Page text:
America in Black and White
Abigail Thernstrom is the vice-chair of the U.S. Commission on Civil Rights, and an adjunct scholar at the American Enterprise Institute. She was a senior fellow at the Manhattan Institute in New York from 1993 to 2009, and a member of the Massachusetts State Board of Education for more than a decade until her third term ended in November 2006. She also serves on the board of advisors of the U.S. Election Assistance Commission. She received her Ph.D. in 1975 from the Department of Government, Harvard University.
In 2007 she and her husband, Stephan Thernstrom, along with James Q. Wilson, Martin Feldstein, and John Bolton, were the recipients of a Bradley Foundation prizes for Outstanding Intellectual Achievement.
Thernstrom and her husband, Harvard historian Stephan Thernstrom, are the co-authors of No Excuses: Closing the Racial Gap in Learning (Simon & Schuster, October 2003), which has been awarded the 2007 Fordham Foundation prize for “for distinguished scholarship,” and was named by both the Los Angeles Times and the American School Board Journal as one of the best books of 2003.
They also collaborated on America in Black and White: One Nation, Indivisible (Simon & Schuster), which the New York Times Book Review, in its annual end-of-the-year issue, named as one of the notable books of 1997.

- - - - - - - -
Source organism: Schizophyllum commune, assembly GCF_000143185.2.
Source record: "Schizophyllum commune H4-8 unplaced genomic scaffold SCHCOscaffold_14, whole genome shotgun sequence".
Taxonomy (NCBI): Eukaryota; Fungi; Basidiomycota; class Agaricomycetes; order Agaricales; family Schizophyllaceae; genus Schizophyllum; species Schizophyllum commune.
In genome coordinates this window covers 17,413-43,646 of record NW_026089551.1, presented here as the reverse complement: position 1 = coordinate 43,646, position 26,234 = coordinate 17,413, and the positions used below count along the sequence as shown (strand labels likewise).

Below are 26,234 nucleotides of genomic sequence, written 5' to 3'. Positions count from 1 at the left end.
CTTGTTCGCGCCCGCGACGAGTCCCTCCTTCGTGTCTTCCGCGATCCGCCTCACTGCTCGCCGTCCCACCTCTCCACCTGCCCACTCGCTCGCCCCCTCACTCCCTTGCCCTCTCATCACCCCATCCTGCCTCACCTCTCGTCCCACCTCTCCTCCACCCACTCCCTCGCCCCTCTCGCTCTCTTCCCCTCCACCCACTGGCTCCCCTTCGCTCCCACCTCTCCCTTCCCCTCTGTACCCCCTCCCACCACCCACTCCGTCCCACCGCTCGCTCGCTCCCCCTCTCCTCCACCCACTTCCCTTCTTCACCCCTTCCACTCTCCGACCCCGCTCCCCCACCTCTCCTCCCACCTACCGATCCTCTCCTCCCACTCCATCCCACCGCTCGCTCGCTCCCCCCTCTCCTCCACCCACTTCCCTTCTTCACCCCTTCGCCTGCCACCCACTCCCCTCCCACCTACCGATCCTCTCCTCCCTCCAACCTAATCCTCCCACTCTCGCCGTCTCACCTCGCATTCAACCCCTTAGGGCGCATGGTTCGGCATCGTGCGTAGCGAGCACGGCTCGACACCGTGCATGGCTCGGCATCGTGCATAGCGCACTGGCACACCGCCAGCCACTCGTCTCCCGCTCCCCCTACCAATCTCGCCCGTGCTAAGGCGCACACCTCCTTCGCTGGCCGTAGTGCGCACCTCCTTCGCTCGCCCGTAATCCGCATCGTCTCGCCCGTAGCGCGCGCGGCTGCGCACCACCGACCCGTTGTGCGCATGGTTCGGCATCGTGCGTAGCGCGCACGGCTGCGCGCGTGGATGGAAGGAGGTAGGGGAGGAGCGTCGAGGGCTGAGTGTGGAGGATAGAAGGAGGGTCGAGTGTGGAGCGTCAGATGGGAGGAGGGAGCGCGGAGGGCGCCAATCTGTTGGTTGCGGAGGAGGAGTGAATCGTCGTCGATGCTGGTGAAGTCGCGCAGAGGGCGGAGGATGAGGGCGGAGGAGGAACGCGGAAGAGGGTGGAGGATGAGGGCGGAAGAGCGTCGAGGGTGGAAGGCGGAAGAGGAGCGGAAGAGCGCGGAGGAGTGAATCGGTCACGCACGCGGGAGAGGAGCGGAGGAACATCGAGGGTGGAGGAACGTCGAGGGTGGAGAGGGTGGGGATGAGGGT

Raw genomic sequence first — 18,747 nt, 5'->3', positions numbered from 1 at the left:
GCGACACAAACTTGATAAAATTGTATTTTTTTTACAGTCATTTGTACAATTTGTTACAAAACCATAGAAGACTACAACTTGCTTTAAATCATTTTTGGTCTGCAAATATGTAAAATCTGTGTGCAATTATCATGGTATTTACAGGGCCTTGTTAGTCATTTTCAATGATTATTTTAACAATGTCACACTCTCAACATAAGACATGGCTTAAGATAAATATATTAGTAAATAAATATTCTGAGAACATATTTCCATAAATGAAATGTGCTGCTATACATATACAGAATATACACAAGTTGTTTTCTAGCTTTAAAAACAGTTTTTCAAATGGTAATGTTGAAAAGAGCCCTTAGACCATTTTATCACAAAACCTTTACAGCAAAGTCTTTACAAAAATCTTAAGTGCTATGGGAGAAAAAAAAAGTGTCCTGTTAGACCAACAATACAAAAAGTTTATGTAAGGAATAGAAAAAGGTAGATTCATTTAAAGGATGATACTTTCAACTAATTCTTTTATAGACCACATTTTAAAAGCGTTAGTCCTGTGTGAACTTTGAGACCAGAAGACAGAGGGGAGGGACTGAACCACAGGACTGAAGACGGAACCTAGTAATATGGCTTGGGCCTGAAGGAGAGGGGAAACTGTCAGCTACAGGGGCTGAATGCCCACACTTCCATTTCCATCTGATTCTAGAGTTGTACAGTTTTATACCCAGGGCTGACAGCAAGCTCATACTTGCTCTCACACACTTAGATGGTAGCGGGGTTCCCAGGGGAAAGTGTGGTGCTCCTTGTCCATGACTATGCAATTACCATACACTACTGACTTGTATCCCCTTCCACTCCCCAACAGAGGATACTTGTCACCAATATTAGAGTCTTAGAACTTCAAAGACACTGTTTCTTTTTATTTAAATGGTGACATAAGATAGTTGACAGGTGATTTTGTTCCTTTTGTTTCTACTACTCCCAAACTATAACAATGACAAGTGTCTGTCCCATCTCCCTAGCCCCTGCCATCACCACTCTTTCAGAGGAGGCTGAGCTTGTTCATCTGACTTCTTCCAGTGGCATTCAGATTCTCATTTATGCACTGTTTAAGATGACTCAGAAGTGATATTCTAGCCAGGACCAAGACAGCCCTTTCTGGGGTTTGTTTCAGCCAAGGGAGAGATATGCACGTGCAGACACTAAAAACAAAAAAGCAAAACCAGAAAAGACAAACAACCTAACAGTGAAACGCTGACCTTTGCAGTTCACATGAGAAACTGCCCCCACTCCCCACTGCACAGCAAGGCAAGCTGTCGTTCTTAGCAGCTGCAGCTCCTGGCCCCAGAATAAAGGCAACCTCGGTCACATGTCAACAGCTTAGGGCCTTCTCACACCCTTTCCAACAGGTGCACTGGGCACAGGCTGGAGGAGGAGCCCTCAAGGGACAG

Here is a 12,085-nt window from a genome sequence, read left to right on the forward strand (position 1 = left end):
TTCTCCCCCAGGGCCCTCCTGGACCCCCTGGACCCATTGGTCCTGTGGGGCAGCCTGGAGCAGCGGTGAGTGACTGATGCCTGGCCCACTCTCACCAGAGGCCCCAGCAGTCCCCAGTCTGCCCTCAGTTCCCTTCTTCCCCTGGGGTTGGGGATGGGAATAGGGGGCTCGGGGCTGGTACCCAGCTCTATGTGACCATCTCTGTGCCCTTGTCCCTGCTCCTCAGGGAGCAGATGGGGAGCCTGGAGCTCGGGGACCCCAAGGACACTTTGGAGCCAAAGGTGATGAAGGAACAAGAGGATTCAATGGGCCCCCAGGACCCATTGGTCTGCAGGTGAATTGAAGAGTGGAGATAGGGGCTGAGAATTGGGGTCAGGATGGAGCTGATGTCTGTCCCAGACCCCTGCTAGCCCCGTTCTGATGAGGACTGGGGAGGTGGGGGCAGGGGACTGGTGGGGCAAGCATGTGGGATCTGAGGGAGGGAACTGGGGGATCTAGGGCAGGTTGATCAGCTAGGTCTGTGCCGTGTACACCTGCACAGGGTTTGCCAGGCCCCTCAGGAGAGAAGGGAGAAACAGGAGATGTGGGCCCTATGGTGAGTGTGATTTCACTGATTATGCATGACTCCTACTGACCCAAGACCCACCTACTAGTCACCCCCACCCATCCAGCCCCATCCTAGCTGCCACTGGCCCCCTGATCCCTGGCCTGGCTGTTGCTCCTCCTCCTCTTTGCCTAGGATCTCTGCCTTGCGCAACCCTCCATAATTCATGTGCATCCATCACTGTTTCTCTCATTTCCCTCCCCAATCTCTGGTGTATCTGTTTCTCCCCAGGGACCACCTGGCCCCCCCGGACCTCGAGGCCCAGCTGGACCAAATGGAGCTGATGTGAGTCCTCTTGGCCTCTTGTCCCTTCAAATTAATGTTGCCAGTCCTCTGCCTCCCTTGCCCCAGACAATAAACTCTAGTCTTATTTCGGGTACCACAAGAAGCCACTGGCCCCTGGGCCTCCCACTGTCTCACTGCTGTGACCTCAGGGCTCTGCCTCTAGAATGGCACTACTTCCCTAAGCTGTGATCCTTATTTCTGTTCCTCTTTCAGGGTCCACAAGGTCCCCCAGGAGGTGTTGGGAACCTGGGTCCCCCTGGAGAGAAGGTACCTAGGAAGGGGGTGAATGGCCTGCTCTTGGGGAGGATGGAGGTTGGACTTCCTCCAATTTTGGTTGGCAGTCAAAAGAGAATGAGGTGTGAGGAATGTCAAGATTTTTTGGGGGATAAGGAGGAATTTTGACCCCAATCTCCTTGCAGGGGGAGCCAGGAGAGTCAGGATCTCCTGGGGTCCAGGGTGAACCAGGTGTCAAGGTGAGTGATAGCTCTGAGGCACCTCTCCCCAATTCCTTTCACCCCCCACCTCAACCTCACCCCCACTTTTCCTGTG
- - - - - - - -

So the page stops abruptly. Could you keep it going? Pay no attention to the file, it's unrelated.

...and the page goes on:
They are the editors of a Beyond the Color Line: New Perspectives on Race and Ethnicity. Their lengthy review of William G. Bowen and Derek Bok’s much-noticed work, The Shape of the River, appeared in the June 1999 issue of the UCLA Law Review. Whose Votes Count? Affirmative Action and Minority Voting Rights (Harvard University Press) won four awards, including the American Bar Association’s Certificate of Merit, and the Anisfield-Wolf prize for the best book on race and ethnicity. It was named the best policy studies book of that year by the Policy Studies Organization (an affiliate of the American Political Science Association), and won the Benchmark Book Award from the Center for Judicial Studies. Along with her husband, she also won the 2004 Peter Shaw Memorial Award given by National Association of Scholars.
She is currently completing a book entitled Voting Rights and Wrongs: The Elusive Quest for Racially Fair Elections, and is working, as well, with her husband on another book with the tentative title of Don’t Call it Segregation: The Myth of Contemporary Apartheid. She (and two co-authors) submitted an amicus brief in Parents Involved in Community Schools v. Seattle, challenging the constitutionality of Seattle’s racial balancing plan.
Her frequent media appearances have included Fox News Sunday, Good Morning America, and This Week with George Stephanopoulos. For some years, she was a stringer for The Economist, and continues to write for a variety of journals and newspapers, including the Wall Street Journal, the Los Angeles Times, the New York Times and the (London) Times Literary Supplement.
She serves on several boards, and from 1992 to 1997 was a member of the Aspen Institute’s Domestic Strategy Group.No tags for this post.